As the world’s leading marine insurer, Gard knows a thing – or three – about ESG. Chief Executive Rolf Thore Roppestad and Vice President, Head of People Claims, Lene-Camilla Nordlie spotlight how they view the S in this increasingly important triumvirate.
Headquartered in the small Norwegian port city of Arendal, Gard interacts with a substantial part of the world fleet and through that, a considerable portion of the world’s seafarers. In fact, it provides cover for as much as 50% of the entire merchant fleet around the world and about 20% of all seafarers.
As the world’s leading P&I club, Gard provides a mutual insurance service covering a wide range of liabilities that may arise from the operation of a vessel, such as pollution, cargo damage, collision, other third-party claims, and of course crew-related matters. People Claims represents the lion’s share of the claims notified to Gard.
Social security for seafarers
The top cause for marine casualties and accidents is human error and so it makes a lot of sense for Gard to focus on improving the working environment for seafarers, as better conditions, security and support can reduce distractions and lead to safer ship operations. Gard takes its role as a leader in the P&I marine insurance industry very seriously and is especially proactive in ESG practices.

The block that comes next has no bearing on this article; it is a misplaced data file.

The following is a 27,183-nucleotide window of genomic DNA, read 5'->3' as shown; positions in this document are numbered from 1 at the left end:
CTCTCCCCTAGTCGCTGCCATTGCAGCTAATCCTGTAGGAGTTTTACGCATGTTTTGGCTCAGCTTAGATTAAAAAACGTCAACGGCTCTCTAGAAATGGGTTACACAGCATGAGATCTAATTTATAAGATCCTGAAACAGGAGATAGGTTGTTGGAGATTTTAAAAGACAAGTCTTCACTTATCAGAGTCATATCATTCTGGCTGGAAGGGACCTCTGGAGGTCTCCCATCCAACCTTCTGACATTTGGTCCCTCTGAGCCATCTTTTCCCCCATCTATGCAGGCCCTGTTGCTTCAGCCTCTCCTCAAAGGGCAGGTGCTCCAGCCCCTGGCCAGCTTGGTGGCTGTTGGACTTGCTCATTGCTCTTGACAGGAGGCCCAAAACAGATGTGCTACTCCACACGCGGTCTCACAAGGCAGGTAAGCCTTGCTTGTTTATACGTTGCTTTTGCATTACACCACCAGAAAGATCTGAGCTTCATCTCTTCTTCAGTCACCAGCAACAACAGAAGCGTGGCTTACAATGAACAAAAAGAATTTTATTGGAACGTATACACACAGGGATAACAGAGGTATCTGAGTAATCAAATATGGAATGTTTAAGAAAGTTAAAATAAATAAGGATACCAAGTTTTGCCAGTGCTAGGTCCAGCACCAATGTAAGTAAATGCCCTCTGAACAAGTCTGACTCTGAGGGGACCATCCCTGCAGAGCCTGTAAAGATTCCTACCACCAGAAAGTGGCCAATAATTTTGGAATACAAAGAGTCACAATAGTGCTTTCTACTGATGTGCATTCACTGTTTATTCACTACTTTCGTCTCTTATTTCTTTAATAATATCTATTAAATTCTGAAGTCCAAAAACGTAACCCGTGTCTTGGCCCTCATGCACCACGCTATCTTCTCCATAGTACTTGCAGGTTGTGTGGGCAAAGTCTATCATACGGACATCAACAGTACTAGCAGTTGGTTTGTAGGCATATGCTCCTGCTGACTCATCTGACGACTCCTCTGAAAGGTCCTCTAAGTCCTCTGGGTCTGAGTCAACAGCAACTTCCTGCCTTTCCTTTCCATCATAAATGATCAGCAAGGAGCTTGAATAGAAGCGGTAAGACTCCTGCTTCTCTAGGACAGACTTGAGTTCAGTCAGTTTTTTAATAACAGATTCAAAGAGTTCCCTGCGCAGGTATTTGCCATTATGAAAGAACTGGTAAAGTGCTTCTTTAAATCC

‘We started a process in 2017 to look at ESG and sustainability more systematically, and how we as a company could make a positive contribution,’ says Roppestad. ‘At the end of the day, we insure people, the environment and property, so our business is all about ESG.
‘We currently cover around a fifth of the world’s seafarers – some 400 000 seafarers. In practice, that means that we provide social security for a significant part of the global maritime workforce. We work to make sure they get medical treatment when needed, that they have fair and clear working contracts and that they are compensated if something happens. This is the ‘S’ in ESG.’
Help right into your pocket
An example of how Gard puts its money where its mouth is involves the development of a new digital app, the international Mariners Medico Guide, which was launched in December 2022 in co-operation with the Norwegian Centre for Maritime & Diving Medicine.
Gard has made this advanced digital medical handbook free to download as a user-friendly app to all seafarers worldwide. ‘We decided to give it out for free, even to ships that are entered with other P&I clubs,’ says Nordlie, before adding ‘it is actually available free to everyone – even you and I can use it.’